afterburn sectional graphic



In 2002, we received advance registration materials for 90 art installations, and 60 of those actually showed up and were placed on the playa or along the Esplanade. Another 60 "walk-ins" or unregistered projects, were checked into the Artery and received placement. We map art installations in order to provide adequate space around them and to avoid sound and light interference from other installations. The Artery is our headquarters in Center Camp where Art Team volunteers manage art registration and placement.

The playa featured many works of art that were unrelated to our annual theme, the Floating World. The list included a walk-in beehive, a picket fence of interactive fluorescent tubes, a translucent structure in which 50-foot vortexes of flame were created, a gyroscope programmed with colored light, 300 painted Barbie dolls on the march, a labyrinth of lost shoes, a skydivers' landing area in the shape of the Burning Man, a Lilliputian Chinese city in red and a steam-powered musical sculpture made of whistles.

The 2002 Playa Art listings provide information about selection of this year's playa art.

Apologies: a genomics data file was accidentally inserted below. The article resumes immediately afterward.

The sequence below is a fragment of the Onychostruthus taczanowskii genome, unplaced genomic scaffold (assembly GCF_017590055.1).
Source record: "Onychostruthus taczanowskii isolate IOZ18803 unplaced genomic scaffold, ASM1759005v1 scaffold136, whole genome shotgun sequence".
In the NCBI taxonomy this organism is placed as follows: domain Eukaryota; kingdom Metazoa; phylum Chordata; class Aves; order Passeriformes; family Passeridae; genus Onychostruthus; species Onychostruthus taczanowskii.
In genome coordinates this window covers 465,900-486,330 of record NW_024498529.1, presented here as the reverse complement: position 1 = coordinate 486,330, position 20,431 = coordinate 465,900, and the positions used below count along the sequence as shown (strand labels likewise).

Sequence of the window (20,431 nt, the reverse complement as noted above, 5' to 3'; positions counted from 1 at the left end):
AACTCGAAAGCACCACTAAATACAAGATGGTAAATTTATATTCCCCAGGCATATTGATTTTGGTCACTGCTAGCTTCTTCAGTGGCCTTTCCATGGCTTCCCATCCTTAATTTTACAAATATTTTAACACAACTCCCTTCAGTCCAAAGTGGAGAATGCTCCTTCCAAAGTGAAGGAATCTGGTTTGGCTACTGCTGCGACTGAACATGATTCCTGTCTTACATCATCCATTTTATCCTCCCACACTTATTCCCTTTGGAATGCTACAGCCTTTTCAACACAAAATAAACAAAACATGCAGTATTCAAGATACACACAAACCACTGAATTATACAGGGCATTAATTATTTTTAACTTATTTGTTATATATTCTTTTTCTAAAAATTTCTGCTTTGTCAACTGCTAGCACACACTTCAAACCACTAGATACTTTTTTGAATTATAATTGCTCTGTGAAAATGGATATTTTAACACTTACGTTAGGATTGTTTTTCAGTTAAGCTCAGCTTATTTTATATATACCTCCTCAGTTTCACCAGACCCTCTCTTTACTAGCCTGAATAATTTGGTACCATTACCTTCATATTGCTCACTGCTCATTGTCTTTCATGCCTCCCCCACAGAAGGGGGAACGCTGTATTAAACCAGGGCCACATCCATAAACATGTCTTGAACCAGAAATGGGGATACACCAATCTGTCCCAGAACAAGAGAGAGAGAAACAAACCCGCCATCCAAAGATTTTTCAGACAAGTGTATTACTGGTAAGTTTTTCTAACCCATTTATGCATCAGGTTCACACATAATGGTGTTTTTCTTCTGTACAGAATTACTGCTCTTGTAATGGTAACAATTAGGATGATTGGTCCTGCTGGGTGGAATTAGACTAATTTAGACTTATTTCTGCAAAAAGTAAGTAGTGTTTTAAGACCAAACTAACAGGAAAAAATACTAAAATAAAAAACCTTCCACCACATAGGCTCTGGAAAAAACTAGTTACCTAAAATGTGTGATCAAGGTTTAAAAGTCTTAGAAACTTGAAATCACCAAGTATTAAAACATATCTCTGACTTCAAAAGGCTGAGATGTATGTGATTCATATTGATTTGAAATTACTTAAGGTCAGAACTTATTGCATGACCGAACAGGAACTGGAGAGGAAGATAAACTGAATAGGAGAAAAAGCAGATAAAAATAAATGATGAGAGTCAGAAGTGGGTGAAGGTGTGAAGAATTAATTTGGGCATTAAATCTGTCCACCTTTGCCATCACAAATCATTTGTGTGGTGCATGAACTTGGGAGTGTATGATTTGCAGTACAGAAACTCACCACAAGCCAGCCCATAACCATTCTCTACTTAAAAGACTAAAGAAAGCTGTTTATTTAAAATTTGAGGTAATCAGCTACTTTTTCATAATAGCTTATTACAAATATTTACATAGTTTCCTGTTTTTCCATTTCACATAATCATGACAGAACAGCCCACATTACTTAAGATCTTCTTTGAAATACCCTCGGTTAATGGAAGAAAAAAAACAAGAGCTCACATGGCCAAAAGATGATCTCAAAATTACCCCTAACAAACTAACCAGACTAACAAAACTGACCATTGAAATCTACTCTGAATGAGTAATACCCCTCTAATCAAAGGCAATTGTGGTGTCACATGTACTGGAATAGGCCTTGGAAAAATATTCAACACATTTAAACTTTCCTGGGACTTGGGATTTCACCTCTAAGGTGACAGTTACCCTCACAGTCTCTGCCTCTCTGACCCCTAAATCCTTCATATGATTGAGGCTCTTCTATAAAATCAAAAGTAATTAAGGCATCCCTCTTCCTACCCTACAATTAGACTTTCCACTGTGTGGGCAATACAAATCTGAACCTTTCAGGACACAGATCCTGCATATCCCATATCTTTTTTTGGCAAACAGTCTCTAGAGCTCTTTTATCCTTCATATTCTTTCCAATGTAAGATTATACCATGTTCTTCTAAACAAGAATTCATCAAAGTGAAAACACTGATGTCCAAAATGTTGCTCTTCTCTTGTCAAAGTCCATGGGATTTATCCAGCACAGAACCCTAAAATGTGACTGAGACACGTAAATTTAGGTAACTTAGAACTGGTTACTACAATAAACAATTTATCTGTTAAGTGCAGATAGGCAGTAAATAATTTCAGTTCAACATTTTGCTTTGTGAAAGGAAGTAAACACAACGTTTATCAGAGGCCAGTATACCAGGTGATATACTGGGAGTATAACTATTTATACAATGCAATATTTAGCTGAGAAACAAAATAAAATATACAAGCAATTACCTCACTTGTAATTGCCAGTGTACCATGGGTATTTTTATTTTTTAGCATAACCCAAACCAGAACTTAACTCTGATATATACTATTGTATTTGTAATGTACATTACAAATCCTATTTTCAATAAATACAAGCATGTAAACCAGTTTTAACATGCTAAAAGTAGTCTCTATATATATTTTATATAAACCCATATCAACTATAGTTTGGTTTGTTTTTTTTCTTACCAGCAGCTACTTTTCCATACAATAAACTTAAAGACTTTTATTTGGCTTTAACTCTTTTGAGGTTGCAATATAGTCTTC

Cleaning up one's art installation is just as important to the community as creating the art, if not more. Everyone in Black Rock City shares the responsibility to make it disappear. Most participants do make their art disappear themselves. Burn scars where again reduced to fewer than ten, with very little deep scarring.


The Art Team begins a dialog with each participant who registers art about their clean-up plan. This process attempts to pull as much information as possible about the art and its impact on the playa. The Art Team always hopes that the information communicated is true and that the participant will follow through to clean up and Leave No Trace.

All the Art Team can do is keep stressing the importance of taking responsibility for cleaning up art as part of the excitement of creating it.

Submitted by,
LadyBee, Larry Harvey and Crimson Rose

Click here to read the 2001 Art Placement report.